Editor’s note: This is the first of a three-part series detailing US Sen. James Lankford’s Tuesday community town hall at the Ardmore Convention Center.

Tuesday afternoon, U.S. Sen. James Lankford (R - 5th Dist., Oklahoma)  met with area citizens to answer their questions and address their concerns about the situation in Washington. The meeting date was forced to be rescheduled more than once due to the senator’s schedule at the Capitol.
“Typically, August is the one month a year that the House and Senate are not voting,” Lankford said. “But we’re very behind on some things and trying to make some additional progress on moving nominations for the president. We’re also trying to avoid what’s called an omnibus spending bill. Eighteen of the last 20 years, the spending bill for the legislature has been done all in one lump sum and we have one big vote.” He went on to say that this is supposed to be done in 12 different pieces, which creates several smaller votes to allow for more oversight and time to review the budget’s components.
“Instead, it’s basically one big fat bill that you get literally the night before and no one has read. Then you vote on it,” Lankford said. “We’re trying to kill that. There’s several of us, myself included, that asked for additional time in August to try to avoid that.”
From there, Lankford took questions from the crowd. The first question he received was about the new Opportunity Zone program.
“If you’re not familiar with this program, it’s something we put into the tax bill last year that allows private investment to go into the areas of highest need,” Lankford said. The governors of each state look at their lowest income areas and select up to 25 percent of these low income areas as Opportunity Zones. By investing in these areas, capital gains can be deferred up to five years or avoided entirely if owners keep them 10 years or longer.
“The goal was to get private money investing into low-income areas,” Lankford said. “Here’s the problem. We finished that out in December and they’re still trying to define all the rules and regulations on it. So I would expect in most areas that’s not going to kick in until next year.”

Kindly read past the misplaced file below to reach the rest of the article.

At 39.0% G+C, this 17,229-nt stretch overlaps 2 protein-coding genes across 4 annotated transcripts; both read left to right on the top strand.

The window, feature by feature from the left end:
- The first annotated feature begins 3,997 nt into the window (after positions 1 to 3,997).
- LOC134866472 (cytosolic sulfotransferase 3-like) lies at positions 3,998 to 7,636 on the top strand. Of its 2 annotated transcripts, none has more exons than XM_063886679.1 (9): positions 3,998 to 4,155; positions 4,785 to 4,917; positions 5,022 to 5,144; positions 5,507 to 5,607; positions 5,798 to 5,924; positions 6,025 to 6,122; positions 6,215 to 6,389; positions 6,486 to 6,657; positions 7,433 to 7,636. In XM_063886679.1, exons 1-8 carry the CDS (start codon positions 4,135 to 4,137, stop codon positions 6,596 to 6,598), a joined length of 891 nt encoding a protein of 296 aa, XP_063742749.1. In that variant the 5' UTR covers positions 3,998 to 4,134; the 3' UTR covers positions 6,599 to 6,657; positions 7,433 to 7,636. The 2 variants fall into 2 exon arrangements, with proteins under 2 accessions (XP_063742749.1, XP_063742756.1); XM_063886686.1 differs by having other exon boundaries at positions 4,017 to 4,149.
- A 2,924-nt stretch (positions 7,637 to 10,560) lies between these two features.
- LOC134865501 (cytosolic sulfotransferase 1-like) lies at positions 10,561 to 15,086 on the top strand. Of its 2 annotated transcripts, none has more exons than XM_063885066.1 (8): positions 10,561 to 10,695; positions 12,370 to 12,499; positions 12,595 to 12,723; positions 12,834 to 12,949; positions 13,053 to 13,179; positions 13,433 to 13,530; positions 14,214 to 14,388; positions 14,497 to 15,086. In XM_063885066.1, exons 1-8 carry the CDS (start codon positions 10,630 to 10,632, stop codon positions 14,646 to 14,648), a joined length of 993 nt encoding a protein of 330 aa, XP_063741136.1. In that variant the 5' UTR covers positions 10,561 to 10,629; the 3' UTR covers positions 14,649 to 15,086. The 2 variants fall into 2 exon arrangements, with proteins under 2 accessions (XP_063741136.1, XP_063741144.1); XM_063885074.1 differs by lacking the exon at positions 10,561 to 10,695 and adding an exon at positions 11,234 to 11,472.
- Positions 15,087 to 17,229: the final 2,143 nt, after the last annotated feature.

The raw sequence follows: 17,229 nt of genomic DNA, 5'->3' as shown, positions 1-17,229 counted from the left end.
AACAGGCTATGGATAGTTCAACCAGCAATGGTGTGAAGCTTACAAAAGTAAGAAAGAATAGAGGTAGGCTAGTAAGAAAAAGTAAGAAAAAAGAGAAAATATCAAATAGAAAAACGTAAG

Another question Lankford received concerned the new tariffs put in place by the Trump administration and how they were affecting business in the area.
“I was very concerned for months because I couldn’t figure out the strategy from the White House,” Lankford said. “I’m in the middle of the thick of it, and I couldn’t figure it out.”
His concerns were later alleviated after having a “seriously good” conversation with the president, his trade team and United States Trade Representative Robert Lighthizer.
“They’ve proved they can start a fire but they haven’t proved that they can put one out,” Lankford said. “We’ve got to get some of these resolved at some point. We seem to be fighting with every other country right now on trade issues. There are trade issues especially with China or with Turkey who’s another major violator of the steel issue. So there are problems with that, but they haven’t been with Europe.
“Interestingly enough, the day I was there, the president was also meeting with the head of the European Union. That was the first time the president came out and said I want to get our trade tariffs down to zero. So the goal is not to have a tit for tat on tariffs. The goal is to get rid of all of the tariffs and to be able to have a flat field.”
Lankford pointed out that this was a new statement from the White House but that it was helpful for him to hear the administration say this. Lankford’s goal is to instead get to a “fair trade/free trade environment” with tariffs as low as possible and tariffs of zero being the ultimate goal.